* “This is a time when law schools are trying to look carefully at their expenses and not add to them.” New York’s new pro bono initiative may come at a cost for law schools, too. [Thomson Reuters News & Insight]

* Much to Great Britain’s dismay, Ecuador has announced that it will grant political asylum to Julian Assange of WikiLeaks fame. Sucks for Ecuador, because Assange is known to not flush the toilet. [New York Times]

* A smooth criminal gets a break: Michael Jackson’s father dropped a wrongful death suit against Dr. Conrad Murray. It probably would’ve been helpful if his attorneys could actually practice in California. [Washington Post]

* Did Lindsay Lohan’s lawyers plagiarize documents from internet websites in their defamation filings against Pitbull? You can deny it all you want, but his lawyer is out for blood and sanctions. [New York Daily News]

This past week, I was in Chicago for a national conference of professional responsibility lawyers. We usually meet in the same city and at the same time as the ABA, as we have many dual members (no, not at the same time as ABA toy tech show — I’m talking about the ABA meetings where real lawyers discuss law and policy). So although I don’t attend the ABA meetings, those that do come over to our conference and vice versa.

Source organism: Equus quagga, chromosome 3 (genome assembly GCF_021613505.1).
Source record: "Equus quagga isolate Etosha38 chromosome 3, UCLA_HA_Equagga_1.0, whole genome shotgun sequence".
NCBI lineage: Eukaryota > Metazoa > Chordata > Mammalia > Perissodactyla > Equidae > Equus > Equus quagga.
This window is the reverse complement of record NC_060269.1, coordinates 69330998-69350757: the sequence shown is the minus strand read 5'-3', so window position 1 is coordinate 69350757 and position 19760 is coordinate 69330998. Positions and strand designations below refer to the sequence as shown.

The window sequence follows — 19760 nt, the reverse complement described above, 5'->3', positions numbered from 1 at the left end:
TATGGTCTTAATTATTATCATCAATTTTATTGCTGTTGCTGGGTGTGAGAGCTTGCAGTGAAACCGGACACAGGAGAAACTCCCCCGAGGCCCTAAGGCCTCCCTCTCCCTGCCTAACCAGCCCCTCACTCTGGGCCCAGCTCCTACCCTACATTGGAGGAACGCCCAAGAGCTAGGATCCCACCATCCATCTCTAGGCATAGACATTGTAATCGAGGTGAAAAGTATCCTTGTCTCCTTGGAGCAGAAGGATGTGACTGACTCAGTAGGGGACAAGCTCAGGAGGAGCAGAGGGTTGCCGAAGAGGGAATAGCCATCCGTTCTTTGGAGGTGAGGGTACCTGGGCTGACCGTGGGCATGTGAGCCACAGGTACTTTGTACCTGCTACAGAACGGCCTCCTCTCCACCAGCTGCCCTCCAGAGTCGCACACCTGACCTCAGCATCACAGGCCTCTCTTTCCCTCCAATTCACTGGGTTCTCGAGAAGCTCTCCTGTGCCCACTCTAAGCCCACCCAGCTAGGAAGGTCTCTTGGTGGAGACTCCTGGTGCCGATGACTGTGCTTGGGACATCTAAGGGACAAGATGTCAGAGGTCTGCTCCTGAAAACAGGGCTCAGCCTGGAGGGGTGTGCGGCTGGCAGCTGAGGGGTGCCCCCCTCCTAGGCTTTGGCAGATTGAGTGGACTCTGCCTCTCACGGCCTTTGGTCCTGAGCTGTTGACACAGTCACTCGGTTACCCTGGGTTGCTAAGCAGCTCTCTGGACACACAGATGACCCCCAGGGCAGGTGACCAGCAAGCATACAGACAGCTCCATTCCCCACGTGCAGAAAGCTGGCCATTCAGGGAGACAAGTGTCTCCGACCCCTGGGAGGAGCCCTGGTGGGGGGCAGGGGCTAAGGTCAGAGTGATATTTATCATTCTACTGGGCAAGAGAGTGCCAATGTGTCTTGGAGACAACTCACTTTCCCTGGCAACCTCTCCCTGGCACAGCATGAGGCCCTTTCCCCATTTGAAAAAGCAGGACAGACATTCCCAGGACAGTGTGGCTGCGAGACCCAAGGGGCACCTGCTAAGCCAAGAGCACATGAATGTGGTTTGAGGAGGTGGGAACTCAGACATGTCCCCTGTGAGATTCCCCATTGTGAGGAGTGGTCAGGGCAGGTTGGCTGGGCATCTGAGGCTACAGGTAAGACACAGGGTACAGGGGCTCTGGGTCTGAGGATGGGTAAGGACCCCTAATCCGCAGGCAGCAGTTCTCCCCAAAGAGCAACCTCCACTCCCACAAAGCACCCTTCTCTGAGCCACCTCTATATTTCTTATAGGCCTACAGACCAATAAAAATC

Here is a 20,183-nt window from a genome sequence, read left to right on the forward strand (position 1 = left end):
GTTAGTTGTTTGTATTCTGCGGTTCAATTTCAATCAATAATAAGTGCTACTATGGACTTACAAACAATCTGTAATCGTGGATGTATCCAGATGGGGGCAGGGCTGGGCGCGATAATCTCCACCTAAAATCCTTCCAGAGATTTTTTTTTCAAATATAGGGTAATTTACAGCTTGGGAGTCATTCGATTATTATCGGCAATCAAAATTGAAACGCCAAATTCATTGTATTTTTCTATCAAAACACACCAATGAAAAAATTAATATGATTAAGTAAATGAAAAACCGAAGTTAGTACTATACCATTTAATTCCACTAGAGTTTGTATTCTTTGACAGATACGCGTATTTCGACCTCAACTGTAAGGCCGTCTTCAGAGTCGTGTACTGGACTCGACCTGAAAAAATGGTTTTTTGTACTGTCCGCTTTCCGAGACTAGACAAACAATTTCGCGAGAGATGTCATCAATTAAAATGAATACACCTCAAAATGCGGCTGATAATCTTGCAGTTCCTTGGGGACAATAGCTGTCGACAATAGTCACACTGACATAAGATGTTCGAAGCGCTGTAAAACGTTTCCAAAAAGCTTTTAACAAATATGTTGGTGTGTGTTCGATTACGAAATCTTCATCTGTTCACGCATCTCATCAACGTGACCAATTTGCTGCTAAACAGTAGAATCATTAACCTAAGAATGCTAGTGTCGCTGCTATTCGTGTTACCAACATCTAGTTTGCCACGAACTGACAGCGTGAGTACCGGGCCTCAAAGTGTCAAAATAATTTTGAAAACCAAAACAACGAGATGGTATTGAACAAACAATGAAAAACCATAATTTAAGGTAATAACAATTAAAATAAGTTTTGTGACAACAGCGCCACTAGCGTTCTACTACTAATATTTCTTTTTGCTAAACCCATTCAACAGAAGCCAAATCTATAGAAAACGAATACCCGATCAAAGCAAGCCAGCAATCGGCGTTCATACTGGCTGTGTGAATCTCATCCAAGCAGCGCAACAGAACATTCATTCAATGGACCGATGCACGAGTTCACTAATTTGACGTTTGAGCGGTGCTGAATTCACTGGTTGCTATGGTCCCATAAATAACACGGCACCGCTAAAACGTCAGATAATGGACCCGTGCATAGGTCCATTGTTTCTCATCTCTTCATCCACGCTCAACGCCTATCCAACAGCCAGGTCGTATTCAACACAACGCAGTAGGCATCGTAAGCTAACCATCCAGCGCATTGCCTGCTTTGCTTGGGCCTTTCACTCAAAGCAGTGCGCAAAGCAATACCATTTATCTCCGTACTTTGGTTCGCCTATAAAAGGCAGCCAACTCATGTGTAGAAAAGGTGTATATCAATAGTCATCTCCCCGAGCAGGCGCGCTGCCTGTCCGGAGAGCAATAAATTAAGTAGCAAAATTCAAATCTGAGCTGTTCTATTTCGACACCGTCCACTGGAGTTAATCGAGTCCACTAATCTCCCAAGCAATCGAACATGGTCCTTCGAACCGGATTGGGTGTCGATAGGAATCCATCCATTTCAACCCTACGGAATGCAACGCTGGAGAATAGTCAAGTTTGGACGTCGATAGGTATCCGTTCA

One of the benefits of attending national (real) lawyer conferences as a small-firm lawyer with a real practice (not the social media conferences where broke and unemployed non-practicing lawyers hang out in the vendor hall), is that besides learning something, you have the ability to network and develop relationships that may turn into referrals. I hear lawyers talk about not going to conferences because of the cost. The cost, including transportation, hotel, and conference tuition should usually be no more than $1,000-$1,500. If investing that amount of money in your firm is not worth it, then you are doomed to be nothing. Stop reading now and go work on your internet presence….